Three hundred million years ago, the largest insect ever known to humankind hunted in fern jungles and terrorised other creatures.
Scientists believe the Meganeura hunted prey using their enormous eyes, toothed mandibles, and sharp legs.
The Meganeura has earned the title “prehistoric griffinfly” from scientists and was only one of many massive prehistoric creatures roaming the Earth at the time.
Unlike the other terrifying giant creatures, Meganeura ruled the skies for millions of years due to lucky mix of atmospheric differences and a lack of flying predators
Meganeura hunted in an time before birds and bats existed.
They grew strong mandibles that gripped and carried prey.
These appendages were toothed, making them even more intimidating.
The giant prehistoric dragonfly hunted similarly to modern dragonflies, but it was large enough to prey on much bigger creatures.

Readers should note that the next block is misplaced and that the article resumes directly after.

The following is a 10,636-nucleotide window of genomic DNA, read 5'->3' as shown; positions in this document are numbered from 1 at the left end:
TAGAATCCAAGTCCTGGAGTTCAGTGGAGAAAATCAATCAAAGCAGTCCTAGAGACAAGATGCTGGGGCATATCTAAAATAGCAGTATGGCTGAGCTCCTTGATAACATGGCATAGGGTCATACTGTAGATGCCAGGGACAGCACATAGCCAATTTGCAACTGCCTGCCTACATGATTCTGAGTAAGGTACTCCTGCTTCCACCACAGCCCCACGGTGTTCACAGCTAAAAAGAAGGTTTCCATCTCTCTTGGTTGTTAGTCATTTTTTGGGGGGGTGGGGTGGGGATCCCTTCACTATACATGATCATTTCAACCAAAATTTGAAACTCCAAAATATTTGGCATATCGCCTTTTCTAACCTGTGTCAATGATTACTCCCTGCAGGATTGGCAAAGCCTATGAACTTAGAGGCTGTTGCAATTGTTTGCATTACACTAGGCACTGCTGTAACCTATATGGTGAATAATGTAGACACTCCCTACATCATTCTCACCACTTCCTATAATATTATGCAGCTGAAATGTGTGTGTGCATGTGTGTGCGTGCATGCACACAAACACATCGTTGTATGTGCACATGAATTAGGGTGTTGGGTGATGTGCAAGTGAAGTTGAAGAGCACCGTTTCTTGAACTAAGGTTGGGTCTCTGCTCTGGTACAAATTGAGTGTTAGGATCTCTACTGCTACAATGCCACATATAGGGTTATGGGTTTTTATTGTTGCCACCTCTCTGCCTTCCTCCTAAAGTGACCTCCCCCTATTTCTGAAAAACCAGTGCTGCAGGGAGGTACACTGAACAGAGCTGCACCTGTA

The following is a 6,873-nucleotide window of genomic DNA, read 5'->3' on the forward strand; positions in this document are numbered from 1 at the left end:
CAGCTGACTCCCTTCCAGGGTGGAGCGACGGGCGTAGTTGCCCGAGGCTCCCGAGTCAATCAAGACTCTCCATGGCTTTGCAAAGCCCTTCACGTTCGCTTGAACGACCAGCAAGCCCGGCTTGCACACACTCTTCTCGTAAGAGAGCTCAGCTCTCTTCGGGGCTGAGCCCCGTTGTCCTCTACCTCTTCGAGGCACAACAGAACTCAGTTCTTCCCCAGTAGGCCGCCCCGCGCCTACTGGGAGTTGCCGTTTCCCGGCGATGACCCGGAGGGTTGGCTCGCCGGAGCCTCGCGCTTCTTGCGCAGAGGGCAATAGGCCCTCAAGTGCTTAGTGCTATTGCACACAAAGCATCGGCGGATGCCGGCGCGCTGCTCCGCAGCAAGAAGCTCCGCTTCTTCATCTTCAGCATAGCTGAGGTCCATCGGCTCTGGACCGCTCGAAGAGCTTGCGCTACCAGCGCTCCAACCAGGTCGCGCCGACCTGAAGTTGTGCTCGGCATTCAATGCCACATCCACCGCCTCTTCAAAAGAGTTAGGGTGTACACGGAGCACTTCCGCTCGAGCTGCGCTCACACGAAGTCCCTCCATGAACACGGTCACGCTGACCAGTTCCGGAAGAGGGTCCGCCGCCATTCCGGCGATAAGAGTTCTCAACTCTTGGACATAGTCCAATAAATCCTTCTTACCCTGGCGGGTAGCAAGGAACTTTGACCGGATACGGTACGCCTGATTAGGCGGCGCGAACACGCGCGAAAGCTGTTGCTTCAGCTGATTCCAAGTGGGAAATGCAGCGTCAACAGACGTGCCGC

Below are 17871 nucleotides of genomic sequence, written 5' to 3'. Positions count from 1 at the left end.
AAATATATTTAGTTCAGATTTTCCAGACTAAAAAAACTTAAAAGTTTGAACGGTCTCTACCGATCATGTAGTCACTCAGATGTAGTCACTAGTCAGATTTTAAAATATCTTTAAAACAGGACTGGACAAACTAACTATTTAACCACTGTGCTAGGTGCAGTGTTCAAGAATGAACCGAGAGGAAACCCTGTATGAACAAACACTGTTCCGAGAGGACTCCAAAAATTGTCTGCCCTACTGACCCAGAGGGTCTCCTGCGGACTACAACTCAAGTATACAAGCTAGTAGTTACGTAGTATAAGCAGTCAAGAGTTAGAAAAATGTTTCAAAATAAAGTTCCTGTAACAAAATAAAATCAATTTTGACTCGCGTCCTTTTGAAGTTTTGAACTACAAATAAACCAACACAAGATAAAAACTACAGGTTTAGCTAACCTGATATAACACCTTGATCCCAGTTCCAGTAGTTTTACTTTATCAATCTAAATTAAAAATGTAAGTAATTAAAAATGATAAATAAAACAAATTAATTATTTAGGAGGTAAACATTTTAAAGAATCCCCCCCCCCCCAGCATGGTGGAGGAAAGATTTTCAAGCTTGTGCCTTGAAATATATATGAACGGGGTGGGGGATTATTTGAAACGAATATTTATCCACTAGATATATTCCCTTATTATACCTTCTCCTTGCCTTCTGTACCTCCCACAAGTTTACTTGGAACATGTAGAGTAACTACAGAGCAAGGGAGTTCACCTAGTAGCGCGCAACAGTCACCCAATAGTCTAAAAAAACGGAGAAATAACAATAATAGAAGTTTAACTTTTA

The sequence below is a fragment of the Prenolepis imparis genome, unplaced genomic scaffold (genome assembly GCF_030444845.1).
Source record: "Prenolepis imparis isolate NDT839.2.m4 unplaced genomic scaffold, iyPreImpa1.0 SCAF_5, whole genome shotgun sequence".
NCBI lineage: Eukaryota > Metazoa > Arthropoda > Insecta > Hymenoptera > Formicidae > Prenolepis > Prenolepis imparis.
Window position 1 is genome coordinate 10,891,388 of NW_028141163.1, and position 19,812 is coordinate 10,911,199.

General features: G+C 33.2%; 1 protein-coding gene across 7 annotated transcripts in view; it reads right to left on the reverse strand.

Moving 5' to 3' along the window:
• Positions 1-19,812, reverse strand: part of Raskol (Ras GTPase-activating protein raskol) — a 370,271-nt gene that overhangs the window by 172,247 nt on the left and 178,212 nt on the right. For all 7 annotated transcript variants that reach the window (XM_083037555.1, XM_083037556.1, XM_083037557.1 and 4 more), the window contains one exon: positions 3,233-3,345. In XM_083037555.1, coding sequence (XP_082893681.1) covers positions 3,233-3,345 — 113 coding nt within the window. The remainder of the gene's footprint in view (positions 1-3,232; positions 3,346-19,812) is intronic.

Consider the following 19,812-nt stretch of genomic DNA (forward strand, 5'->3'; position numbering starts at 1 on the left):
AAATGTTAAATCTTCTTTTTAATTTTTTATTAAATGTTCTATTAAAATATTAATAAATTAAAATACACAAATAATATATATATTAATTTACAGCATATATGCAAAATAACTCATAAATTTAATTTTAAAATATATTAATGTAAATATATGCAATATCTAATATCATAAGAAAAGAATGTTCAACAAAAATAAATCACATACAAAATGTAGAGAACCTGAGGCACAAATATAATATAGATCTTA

The first Meganeura fossil, discovered in 1880, eventually led researchers to a group of mega-insects, including Meganeuropsis permiana and other massive dragonflies.
But scientists disagree on why the enormous beasts went extinct.
Some believe a higher concentration of oxygen in the atmosphere let insects grow larger, but a drop in oxygen levels in The Permian Extinction saw 90% of species on Earth get wiped out.
One study suggested Meganeura might have been sluggish and underperforming in the thinner air; newer, faster species might have driven it to its end.
Others think the large insects may have survived the Permian Extinction but were wiped out by flying dinosaurs.
The first dino-birds hybrid preyed on large insects and competed with them for food sources.
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